Roni Krakover

Archive - December 2016

Do’s and (mainly) dont’s in a cover letter

I never understood why hiring managers in North America insisted on requesting cover letters. When I recruited interns and employees in Toronto, I found the cover letters to be generic and boring, and I rarely ever read them…

At the beginning, before I added “please do not send a cover letter” to my job listings, I did get quite a few of them. Below are my two cents on the subject.

When I get a cover letter, I skim it for two seconds – and only if it is in the body of the email. If it is an attachment, I rarely open it at all. When I skim through a cover letter, this is what I look for:

  • The name of the hiring company. In the first half second, my eyes are looking for the name of my company. If it’s not there, I am not going to read the rest of the cover letter or any of the other application materials. I will assume it’s a generic cover letter and that the applicant randomly sends hundreds of job applications.
  • If the name of the company is there, I still want to make sure that the applicant didn’t just insert the company name in an otherwise generic cover letter. I look for words that strongly characterize the company or industry I’m hiring for. For example, when I hired for INcubes, a startup accelerator, I was looking for words like “entrepreneur,” “startup,” “innovation,” and “tech hub.” If none of these was present, just generic stuff like “my skills can contribute to the company,” etc., I ignored the application.
  • If both of the above are present, I will next look to see what the applicant can do for the company. If I’m hiring you to run events, I want to see stuff in the cover letter that implies you would be awesome at running events. Specifically, I look for the word “events.” So put it right in the beginning. If you don’t, you run the risk that I will miss it because I will not read the cover letter until the end.
  • Show me what you can do. Are you claiming to have experience with WordPress? Great, include some links to WordPress sites you’ve been in charge of. Are you a social media guru? Great, include links to social media accounts that you’ve run. Are you trying to convince me that you are a gifted writer who can create awesome content for us? Include some writing samples or links to your published blog posts or articles. Are you a designer? Include a link to your portfolio.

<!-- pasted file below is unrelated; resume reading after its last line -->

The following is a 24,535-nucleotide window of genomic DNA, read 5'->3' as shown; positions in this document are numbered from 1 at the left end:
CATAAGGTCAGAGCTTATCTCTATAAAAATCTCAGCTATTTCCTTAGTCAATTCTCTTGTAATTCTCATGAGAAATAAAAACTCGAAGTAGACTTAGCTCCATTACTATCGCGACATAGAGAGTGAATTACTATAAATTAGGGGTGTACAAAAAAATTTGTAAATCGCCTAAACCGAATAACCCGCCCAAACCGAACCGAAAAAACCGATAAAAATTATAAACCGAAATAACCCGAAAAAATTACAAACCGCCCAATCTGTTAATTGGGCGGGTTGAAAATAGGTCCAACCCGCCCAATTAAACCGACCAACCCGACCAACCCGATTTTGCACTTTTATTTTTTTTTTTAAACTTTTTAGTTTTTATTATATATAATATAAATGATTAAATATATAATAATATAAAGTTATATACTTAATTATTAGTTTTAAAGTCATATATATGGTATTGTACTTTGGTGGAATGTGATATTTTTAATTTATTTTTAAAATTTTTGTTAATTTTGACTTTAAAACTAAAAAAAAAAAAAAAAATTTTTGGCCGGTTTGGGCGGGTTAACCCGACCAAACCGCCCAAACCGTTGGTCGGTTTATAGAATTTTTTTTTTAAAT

Case study (or: how to screw up a cover letter)

In April 2014, I was looking to hire a design intern for INcubes. I wasn’t looking for a top-notch super-experienced designer, just someone who had an eye for visual design and knew how to work the tools to make things look neat.

A coworker suggested one of his friends for the job, and I told him to give his friend my email address so he could apply directly. I received about 40 applications by email. One of them was from my co-worker’s friend, but I didn’t know which one it was.

When I opened one of the emails, I saw a long cover letter, over 400 words in length. I skimmed briefly over the first paragraph. I saw the words, “commerce student,” “finance,” “finance” again, “commerce,” and “financial analysis.” I didn’t read further; I just assumed that this person had sent me a resume by mistake while looking for a finance job. I replied to the person that his qualifications did not match the job requirements.

I ended up hiring someone else for the position, a commerce student with a passion for design, who had sent me a sample of a website she designed. Even though she had no formal design training, she turned out to be a great designer and a great hire.

A couple of days after I made my hiring decision, my co-worker told me that his friend, whom he considered a skilled designer, got a rejection email from me. I was surprised and looked for the email. It was the commerce student, the financial analyst. Going over his cover letter again, I saw that he did include some information about his design experience, but I completely missed it; I got distracted by all the irrelevant finance related information he included.

The lesson in this case is clear: write less, and get to the point. And if applying for a design position, make sure that the first paragraph in the cover letter is about design. Don’t write general stuff that the hiring manager doesn’t care about. I know firsthand that most managers hiring for “in demand” positions has even less patience than I have 🙂